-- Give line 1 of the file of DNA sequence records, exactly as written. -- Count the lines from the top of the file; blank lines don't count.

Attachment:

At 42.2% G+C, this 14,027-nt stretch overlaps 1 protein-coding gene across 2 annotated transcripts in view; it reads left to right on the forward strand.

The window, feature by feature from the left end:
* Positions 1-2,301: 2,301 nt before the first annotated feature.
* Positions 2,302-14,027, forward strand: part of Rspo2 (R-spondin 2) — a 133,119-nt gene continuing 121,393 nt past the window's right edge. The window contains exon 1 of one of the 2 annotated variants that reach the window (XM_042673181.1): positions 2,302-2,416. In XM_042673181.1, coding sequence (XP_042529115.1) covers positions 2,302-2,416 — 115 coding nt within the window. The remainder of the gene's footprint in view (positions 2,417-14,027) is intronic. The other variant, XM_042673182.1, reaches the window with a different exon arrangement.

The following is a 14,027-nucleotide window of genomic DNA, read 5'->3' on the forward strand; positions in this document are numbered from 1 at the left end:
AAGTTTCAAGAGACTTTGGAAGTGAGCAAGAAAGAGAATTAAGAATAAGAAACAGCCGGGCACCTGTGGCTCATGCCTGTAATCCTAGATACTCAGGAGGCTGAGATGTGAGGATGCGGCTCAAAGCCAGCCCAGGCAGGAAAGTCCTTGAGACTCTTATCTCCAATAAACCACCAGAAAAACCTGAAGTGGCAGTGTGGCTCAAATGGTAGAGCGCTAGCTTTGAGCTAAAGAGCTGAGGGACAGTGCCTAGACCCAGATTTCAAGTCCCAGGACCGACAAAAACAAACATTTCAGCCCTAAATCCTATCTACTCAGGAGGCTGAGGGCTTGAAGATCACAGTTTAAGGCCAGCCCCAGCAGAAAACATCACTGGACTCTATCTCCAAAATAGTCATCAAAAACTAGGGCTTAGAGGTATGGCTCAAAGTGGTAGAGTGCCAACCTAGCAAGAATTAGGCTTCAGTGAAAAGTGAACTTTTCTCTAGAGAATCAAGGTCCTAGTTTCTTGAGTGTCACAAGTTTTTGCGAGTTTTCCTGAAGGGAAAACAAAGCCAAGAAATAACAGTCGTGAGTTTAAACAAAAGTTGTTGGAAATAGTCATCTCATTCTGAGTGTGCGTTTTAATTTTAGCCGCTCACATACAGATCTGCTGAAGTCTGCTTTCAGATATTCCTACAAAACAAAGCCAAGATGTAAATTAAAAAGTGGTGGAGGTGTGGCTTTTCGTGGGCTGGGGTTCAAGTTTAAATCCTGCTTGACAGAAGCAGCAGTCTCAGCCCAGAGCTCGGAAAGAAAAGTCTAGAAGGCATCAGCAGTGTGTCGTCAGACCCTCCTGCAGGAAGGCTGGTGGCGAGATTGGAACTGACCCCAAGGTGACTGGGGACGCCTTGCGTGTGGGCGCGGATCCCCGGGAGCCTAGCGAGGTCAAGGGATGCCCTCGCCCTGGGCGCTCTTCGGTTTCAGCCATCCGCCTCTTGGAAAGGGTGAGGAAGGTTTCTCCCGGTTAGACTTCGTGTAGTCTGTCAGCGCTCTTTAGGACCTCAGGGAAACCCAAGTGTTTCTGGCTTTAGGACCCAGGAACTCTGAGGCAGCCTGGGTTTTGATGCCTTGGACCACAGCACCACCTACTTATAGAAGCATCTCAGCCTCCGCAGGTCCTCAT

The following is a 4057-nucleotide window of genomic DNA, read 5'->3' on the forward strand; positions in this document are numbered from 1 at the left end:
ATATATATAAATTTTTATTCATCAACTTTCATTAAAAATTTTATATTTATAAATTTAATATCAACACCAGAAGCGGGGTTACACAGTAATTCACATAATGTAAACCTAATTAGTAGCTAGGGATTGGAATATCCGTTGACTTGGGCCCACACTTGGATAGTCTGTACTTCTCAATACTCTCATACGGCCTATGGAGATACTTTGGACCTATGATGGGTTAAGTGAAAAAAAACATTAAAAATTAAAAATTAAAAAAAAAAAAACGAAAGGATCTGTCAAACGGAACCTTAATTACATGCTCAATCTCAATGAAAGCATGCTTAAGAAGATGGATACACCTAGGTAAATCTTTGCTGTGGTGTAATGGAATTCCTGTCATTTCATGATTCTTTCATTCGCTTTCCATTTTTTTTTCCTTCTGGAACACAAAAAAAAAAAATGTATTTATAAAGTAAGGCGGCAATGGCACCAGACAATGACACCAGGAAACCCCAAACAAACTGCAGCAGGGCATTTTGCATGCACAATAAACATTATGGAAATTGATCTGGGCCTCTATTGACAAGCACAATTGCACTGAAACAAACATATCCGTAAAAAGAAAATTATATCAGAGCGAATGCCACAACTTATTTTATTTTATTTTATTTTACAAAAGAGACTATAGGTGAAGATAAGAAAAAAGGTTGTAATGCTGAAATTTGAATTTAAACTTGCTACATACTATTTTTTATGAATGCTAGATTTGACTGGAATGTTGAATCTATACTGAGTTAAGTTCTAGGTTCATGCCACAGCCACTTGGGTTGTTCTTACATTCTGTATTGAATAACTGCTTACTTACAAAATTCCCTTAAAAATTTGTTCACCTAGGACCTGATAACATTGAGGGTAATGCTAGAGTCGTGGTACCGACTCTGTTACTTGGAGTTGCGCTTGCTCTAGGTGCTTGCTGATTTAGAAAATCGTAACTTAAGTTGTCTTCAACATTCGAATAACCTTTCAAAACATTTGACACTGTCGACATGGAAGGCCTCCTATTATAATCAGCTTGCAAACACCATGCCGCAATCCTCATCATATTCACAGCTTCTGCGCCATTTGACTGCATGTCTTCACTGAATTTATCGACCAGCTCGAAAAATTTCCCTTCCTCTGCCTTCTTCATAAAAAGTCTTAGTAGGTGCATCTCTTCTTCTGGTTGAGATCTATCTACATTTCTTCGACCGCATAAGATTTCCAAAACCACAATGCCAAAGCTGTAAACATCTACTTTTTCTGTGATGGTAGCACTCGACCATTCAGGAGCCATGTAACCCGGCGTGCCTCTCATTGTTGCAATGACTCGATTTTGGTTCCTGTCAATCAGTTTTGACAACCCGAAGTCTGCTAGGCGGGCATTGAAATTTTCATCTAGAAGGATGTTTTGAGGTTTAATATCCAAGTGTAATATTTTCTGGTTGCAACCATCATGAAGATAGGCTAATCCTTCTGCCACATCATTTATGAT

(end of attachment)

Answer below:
At 42.2% G+C, this 14,027-nt stretch overlaps 1 protein-coding gene across 2 annotated transcripts in view; it reads left to right on the forward strand.